Cold temperatures affecting students

During the winter months, students can find themselves with any number of illnesses. The flu has been one of the most common viruses that has been spreading around campus this year (See for more information).

In addition to the influenza, the common cold, strep throat, and stomach viruses are other illnesses that students get around this time of year.

“It’s not so much the cold that causes [the illnesses], it’s being inside,” said Mary Norris, director of the Student Health Center. “In the summer we have it a little bit better. We’re able to open the windows, you’re able to clear the air out of the room.”

The lack of air flow and the heat indoors make it harder to kill the germs and allows them to spread easier, as does physical contact.

“A lot of things are because of sharing drinks, any kind of kissing, or contact is an easy to keep sharing it all the way around,” said Norris.” Norris lists eating healthy, getting exercise, avoiding others who are sick, not sharing drinks or utensils, and especially hand washing as ways that students can avoid getting sick.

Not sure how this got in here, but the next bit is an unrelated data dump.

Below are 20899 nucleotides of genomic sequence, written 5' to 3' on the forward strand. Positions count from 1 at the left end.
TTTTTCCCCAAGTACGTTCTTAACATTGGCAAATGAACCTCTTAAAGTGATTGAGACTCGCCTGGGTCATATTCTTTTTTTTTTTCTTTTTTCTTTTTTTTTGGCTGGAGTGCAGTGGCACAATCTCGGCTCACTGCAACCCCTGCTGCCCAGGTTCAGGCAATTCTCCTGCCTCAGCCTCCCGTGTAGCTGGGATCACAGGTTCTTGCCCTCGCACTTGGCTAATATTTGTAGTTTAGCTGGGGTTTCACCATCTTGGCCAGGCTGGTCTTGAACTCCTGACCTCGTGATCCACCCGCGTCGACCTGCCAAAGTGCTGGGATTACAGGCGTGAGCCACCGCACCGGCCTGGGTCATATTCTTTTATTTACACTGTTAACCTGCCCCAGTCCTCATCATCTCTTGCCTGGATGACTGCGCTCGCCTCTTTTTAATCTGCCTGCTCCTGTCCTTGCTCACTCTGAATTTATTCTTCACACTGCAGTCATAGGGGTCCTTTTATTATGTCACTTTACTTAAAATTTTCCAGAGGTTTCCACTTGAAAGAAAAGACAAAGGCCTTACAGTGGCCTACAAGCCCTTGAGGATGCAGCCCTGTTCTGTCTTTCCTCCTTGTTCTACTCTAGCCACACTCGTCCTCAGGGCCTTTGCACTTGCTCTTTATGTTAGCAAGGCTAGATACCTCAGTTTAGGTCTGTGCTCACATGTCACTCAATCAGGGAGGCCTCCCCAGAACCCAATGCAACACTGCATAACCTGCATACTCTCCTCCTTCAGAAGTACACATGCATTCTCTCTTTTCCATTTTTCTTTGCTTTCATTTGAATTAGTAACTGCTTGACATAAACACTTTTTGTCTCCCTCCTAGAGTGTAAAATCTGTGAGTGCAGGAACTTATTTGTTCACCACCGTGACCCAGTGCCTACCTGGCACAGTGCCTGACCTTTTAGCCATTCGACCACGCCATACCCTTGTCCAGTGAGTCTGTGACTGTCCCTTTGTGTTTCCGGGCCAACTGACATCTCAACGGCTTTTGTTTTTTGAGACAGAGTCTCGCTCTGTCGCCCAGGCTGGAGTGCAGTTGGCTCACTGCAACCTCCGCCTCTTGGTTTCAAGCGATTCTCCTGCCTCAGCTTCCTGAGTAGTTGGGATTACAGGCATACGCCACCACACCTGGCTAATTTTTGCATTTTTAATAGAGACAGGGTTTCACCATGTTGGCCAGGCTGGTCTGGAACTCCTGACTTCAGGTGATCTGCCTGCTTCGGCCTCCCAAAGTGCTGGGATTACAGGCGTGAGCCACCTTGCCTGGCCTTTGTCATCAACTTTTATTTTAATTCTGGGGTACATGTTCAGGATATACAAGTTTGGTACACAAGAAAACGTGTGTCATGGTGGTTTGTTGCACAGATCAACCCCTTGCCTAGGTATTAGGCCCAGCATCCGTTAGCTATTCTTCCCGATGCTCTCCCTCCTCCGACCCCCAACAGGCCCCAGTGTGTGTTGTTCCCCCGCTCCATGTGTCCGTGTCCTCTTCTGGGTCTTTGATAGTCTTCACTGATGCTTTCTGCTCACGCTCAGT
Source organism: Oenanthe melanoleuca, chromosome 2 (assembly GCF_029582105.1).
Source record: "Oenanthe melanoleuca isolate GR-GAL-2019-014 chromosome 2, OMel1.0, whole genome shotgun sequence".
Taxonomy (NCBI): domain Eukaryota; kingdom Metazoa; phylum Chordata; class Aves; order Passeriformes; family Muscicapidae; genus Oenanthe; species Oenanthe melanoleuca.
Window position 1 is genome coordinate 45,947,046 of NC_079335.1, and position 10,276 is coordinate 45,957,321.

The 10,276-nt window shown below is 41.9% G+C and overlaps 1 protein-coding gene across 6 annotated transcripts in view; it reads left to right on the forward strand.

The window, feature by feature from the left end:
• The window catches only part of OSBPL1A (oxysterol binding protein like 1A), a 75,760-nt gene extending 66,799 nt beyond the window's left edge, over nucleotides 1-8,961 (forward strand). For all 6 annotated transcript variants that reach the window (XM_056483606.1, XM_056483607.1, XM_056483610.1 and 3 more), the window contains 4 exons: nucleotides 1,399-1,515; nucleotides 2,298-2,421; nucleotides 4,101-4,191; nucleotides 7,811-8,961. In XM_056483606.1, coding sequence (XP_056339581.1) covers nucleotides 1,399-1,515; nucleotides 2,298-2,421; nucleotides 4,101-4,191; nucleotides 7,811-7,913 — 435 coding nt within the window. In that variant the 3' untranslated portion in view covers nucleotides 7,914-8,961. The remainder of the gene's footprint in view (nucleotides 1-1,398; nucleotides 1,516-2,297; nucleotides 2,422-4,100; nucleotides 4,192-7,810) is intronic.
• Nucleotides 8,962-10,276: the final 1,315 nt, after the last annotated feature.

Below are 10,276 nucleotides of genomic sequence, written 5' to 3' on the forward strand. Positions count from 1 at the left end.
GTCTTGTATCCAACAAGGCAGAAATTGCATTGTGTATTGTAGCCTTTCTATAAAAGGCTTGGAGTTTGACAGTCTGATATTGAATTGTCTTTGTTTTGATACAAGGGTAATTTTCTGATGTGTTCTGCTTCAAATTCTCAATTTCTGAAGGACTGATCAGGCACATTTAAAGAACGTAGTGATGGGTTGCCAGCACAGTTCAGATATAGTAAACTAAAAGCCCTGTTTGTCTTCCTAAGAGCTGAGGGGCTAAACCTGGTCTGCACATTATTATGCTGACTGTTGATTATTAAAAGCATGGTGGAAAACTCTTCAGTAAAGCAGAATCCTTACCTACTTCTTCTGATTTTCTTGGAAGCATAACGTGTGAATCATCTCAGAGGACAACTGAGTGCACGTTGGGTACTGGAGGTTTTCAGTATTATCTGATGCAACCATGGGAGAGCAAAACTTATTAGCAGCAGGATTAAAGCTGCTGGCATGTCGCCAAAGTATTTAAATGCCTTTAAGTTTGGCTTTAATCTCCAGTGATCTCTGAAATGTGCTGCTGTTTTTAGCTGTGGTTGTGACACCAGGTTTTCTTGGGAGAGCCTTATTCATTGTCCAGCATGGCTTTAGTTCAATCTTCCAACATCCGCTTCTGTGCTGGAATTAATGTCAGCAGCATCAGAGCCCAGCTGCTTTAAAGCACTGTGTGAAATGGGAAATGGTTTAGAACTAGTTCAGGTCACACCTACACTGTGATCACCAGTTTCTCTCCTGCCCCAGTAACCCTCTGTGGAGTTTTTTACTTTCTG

“It’s all sort of common sense in there, but it’s hard when you’re in a small room with a lot of people. But hand washing is probably the most important,” Norris said.

In response to the increased illnesses, Health Services now work straight 8 a.m. to 5 p.m. “We’ve expanded our hours and we don’t break for lunch.” said Norris.

Norris says that if students are not feeling well, to call and book an appointment with the Student Health Center. Appointments are available every fifteen minutes in order to fit within a student’s schedule as best possible.

“If you’re not feeling well, please make sure that you take advantage of what’s available here. Come in and been seen, and let us take care of you,” said Norris.

There are also off-campus sites, such as St. Francis Prompt Care, that students can visit during weekends or anytime Health Services is not open.